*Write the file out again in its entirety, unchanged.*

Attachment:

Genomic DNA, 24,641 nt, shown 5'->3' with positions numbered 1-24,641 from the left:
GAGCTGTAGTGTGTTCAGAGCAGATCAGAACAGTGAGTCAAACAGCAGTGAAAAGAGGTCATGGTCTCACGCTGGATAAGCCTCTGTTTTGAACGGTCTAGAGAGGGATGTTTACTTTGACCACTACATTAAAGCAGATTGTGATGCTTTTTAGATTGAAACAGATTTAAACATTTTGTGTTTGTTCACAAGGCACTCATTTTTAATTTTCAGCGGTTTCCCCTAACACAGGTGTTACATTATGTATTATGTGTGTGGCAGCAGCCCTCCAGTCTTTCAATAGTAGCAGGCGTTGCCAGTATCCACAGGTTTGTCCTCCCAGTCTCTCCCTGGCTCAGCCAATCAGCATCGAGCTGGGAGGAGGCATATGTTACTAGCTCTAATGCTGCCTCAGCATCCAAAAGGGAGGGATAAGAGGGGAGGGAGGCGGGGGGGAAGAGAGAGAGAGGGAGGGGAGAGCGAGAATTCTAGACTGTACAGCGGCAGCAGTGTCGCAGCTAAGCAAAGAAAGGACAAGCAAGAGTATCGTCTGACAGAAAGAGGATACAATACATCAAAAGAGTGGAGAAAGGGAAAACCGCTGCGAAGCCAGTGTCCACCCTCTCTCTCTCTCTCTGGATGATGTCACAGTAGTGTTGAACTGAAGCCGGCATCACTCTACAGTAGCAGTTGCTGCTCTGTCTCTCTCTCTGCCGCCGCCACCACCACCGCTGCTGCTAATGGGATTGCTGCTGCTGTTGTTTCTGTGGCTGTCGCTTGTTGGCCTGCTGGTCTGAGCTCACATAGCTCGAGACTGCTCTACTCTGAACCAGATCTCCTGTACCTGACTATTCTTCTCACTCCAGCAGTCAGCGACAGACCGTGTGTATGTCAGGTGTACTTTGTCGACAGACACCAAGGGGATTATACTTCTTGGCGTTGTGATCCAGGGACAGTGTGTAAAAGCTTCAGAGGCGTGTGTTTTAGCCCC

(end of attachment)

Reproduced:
Genomic DNA, 24,641 nt, shown 5'->3' with positions numbered 1-24,641 from the left:
GAGCTGTAGTGTGTTCAGAGCAGATCAGAACAGTGAGTCAAACAGCAGTGAAAAGAGGTCATGGTCTCACGCTGGATAAGCCTCTGTTTTGAACGGTCTAGAGAGGGATGTTTACTTTGACCACTACATTAAAGCAGATTGTGATGCTTTTTAGATTGAAACAGATTTAAACATTTTGTGTTTGTTCACAAGGCACTCATTTTTAATTTTCAGCGGTTTCCCCTAACACAGGTGTTACATTATGTATTATGTGTGTGGCAGCAGCCCTCCAGTCTTTCAATAGTAGCAGGCGTTGCCAGTATCCACAGGTTTGTCCTCCCAGTCTCTCCCTGGCTCAGCCAATCAGCATCGAGCTGGGAGGAGGCATATGTTACTAGCTCTAATGCTGCCTCAGCATCCAAAAGGGAGGGATAAGAGGGGAGGGAGGCGGGGGGGAAGAGAGAGAGAGGGAGGGGAGAGCGAGAATTCTAGACTGTACAGCGGCAGCAGTGTCGCAGCTAAGCAAAGAAAGGACAAGCAAGAGTATCGTCTGACAGAAAGAGGATACAATACATCAAAAGAGTGGAGAAAGGGAAAACCGCTGCGAAGCCAGTGTCCACCCTCTCTCTCTCTCTCTGGATGATGTCACAGTAGTGTTGAACTGAAGCCGGCATCACTCTACAGTAGCAGTTGCTGCTCTGTCTCTCTCTCTGCCGCCGCCACCACCACCGCTGCTGCTAATGGGATTGCTGCTGCTGTTGTTTCTGTGGCTGTCGCTTGTTGGCCTGCTGGTCTGAGCTCACATAGCTCGAGACTGCTCTACTCTGAACCAGATCTCCTGTACCTGACTATTCTTCTCACTCCAGCAGTCAGCGACAGACCGTGTGTATGTCAGGTGTACTTTGTCGACAGACACCAAGGGGATTATACTTCTTGGCGTTGTGATCCAGGGACAGTGTGTAAAAGCTTCAGAGGCGTGTGTTTTAGCCCC